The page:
The launch of the paperback was even more haphazard. The release party was at the very end of February but, to this day, I never really did a proper online launch for the paperback. I tweeted some stuff and mentioned it in my weekly newsletter, but there are a lot of things I just never did. For instance, I never even emailed the buyers of the ebook to let them know the paperback is available. And I never made a concerted effort to encourage Amazon reviews. I later learned that reviews are quite important for a few different reasons. (If you want to leave a review, I’d be grateful!)

Revenue From Based Deleuze: Amazon KDP
Revenue From Based Deleuze: Amazon KDP

Naturally, sales decrease over time, but I’m actually quite pleased with the lower numbers in the quiet months. In those months, I pretty much did zero work on promotion. If Based Deleuze continues to earn $100/month over the next several years, the financial success of this book would will be substantially more impressive. Maybe I’ll report back again later!

How much time did it take?

From beginning to end, I clocked 195.28 hours. These are focused hours, and I am pretty hard on myself about subtracting for distractions. I also don’t time all the little tasks that sometimes pop up randomly, so this estimate is a lower bound.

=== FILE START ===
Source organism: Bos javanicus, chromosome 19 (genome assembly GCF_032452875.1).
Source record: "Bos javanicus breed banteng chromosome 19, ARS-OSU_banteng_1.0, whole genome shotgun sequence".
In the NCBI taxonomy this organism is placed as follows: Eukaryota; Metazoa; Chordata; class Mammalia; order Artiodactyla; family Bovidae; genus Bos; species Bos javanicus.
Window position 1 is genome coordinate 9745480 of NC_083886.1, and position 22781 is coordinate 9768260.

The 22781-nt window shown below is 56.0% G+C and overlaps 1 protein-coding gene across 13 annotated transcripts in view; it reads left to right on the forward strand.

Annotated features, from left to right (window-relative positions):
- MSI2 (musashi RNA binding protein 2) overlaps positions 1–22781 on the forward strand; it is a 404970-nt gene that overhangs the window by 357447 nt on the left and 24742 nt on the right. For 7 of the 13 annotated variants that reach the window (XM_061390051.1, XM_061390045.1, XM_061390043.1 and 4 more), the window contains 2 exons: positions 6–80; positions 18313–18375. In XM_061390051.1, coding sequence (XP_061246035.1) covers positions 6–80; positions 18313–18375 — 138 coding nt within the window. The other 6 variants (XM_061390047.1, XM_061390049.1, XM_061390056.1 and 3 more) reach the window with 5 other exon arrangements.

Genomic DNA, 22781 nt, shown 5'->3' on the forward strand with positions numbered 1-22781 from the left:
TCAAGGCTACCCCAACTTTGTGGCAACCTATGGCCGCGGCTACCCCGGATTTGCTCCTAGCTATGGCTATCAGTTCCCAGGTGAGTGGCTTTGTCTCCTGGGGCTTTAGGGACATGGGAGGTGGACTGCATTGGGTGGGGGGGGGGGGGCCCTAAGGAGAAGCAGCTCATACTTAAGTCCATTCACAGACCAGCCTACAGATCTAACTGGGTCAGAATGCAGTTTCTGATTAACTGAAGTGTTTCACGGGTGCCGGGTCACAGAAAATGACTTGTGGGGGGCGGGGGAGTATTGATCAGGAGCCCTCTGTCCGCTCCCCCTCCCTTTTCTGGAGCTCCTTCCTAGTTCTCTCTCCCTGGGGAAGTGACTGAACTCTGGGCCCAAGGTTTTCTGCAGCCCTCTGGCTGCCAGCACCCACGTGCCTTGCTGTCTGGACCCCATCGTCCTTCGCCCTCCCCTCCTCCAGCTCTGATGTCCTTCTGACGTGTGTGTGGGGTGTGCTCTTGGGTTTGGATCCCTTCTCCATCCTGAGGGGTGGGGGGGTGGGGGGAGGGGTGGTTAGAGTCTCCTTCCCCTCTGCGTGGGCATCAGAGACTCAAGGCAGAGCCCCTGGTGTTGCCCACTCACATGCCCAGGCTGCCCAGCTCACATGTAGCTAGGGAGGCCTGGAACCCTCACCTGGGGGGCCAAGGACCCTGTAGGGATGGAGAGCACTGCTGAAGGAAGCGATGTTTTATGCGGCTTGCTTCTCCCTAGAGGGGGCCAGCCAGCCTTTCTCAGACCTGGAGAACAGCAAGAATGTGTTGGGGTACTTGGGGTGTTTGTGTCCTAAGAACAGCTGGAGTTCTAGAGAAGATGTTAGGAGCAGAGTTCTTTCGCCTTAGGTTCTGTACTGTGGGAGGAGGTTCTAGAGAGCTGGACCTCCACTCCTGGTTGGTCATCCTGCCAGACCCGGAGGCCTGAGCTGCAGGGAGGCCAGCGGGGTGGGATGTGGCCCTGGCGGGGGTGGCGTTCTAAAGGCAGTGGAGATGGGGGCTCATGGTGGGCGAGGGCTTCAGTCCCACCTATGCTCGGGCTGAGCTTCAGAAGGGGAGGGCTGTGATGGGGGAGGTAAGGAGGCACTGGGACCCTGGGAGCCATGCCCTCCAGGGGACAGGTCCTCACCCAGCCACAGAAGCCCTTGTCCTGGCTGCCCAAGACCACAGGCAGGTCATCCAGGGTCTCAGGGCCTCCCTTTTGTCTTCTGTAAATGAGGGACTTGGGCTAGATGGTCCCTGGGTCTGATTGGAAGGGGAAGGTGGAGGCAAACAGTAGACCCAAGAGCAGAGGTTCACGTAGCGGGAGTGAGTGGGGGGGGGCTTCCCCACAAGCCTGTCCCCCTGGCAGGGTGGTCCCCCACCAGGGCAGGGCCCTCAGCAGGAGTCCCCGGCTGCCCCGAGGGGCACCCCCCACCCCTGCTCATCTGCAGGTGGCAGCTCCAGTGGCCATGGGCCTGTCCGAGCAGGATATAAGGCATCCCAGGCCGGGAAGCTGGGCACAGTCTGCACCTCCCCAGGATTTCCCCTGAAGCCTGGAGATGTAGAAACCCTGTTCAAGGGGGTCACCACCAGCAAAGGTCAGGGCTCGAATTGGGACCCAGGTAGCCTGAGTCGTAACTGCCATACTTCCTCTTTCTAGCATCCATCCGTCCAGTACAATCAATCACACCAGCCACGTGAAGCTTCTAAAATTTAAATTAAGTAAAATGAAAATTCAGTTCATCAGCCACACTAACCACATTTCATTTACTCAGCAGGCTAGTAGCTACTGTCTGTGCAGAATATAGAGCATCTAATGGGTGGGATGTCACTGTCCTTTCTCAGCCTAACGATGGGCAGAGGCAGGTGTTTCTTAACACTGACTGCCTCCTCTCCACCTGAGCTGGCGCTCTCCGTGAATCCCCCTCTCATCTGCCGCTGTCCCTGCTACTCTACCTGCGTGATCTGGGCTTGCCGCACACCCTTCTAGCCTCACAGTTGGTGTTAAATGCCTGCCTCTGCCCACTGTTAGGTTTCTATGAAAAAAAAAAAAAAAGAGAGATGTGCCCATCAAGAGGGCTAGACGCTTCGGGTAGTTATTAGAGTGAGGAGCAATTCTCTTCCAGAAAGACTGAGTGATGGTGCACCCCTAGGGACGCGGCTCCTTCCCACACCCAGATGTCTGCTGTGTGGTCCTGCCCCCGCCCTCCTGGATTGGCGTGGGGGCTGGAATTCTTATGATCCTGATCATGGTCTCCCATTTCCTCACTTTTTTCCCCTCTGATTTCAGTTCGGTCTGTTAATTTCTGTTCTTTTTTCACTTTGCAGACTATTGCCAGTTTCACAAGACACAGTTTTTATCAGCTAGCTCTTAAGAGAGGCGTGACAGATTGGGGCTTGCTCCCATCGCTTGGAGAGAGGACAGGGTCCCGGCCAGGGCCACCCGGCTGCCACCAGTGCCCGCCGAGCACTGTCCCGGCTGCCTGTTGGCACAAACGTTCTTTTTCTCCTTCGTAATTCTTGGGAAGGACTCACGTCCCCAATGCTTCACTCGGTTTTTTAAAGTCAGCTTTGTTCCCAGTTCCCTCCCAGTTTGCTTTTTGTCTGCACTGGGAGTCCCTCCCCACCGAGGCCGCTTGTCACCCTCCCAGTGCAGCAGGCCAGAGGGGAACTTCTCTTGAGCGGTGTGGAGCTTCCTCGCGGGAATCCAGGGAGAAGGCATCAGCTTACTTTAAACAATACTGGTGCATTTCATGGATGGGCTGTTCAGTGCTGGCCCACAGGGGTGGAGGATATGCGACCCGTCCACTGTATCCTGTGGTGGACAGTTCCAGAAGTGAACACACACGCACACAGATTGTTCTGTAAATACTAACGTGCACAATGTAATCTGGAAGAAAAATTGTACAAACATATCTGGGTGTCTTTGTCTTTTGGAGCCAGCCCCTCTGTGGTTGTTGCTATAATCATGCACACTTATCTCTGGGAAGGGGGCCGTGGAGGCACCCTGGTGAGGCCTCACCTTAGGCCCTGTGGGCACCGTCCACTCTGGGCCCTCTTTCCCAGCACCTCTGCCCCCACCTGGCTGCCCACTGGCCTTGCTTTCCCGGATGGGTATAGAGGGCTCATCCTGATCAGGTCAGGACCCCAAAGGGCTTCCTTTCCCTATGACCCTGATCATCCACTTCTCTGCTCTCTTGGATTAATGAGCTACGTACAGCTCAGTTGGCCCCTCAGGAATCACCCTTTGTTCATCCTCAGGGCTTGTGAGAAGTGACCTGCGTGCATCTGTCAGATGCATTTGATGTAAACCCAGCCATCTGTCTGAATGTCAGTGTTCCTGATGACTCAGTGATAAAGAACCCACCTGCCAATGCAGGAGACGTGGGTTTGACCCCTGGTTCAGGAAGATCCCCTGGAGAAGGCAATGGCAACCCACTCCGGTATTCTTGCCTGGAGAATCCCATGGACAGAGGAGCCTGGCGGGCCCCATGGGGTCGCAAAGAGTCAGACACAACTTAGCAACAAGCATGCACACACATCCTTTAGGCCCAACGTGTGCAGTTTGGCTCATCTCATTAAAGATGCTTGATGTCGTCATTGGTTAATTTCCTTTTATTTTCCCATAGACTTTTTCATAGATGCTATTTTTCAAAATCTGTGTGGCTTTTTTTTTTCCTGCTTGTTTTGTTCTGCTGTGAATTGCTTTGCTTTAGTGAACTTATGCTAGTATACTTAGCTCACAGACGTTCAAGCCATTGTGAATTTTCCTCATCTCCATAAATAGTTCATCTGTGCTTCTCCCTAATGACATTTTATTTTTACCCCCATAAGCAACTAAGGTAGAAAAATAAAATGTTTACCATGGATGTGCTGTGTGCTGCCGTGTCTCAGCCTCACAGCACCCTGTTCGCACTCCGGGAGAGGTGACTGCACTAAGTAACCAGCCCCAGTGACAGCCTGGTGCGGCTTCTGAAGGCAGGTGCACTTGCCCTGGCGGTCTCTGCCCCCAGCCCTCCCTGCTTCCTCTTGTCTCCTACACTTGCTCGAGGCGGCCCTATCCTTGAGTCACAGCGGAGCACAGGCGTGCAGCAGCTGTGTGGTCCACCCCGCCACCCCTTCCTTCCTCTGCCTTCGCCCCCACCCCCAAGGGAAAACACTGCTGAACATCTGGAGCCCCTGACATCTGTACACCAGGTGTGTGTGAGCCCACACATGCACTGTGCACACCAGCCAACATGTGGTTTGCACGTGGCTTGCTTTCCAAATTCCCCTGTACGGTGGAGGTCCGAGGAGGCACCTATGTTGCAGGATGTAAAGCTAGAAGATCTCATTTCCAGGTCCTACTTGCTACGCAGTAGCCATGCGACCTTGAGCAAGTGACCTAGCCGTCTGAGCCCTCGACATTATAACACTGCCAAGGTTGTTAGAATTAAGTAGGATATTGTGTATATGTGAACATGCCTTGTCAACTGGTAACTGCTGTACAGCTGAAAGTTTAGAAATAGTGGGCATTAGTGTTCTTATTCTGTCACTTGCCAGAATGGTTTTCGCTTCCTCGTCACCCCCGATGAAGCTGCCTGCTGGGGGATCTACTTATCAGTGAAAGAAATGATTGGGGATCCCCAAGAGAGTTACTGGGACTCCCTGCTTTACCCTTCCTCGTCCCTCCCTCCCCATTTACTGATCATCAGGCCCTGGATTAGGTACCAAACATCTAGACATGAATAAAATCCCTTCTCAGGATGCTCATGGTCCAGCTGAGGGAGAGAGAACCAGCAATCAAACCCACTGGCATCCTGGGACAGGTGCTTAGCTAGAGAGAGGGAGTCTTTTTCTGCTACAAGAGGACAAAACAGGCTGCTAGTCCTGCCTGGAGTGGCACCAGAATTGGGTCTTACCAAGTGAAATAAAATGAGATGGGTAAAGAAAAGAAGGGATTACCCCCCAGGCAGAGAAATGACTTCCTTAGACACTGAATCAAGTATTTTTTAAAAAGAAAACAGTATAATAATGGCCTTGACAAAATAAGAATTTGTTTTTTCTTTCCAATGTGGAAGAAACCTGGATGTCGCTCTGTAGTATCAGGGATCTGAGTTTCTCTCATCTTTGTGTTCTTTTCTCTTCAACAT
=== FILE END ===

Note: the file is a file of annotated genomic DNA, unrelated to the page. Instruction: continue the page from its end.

As you can see from my Toggl data below, writing the book and producing the lectures were the two most time-consuming parts of the project. Then, learning how to format the book for Amazon KDP was the third most time-consuming task. Fortunately, I learned a lot about how to do these things efficiently, so future projects should be significantly easier.

Time Spent on Based Deleuze
Time Spent on Based Deleuze

One big lesson here is that I should have outsourced more. Next time I will definitely not transcribe the lectures manually. That was stupid. My intern Ben Williamson helped with editing the videos, and my wife gave the final book a one-over for spelling and grammar mistakes. I think the grammar and spelling is quite solid; there are 2 or 3 sentences I cringed at after revisiting the book, but what can you do? As for the formatting and cover design, they are as good as my amateur design skills were ever going to get them.

The other lesson is that I definitely could have sequenced things to derive more positive externalities. I have a lot of ideas on this. Tweeting in a way that feeds the book content, writing the book content in a way that functions as lecture material, and so on. I’ve noticed many little ways one can structure and sequence a project like this to increase a bunch of little efficiencies, which might multiply quite powerfully. I’ll try to put them into practice for my next book and I’ll be sure to report back again.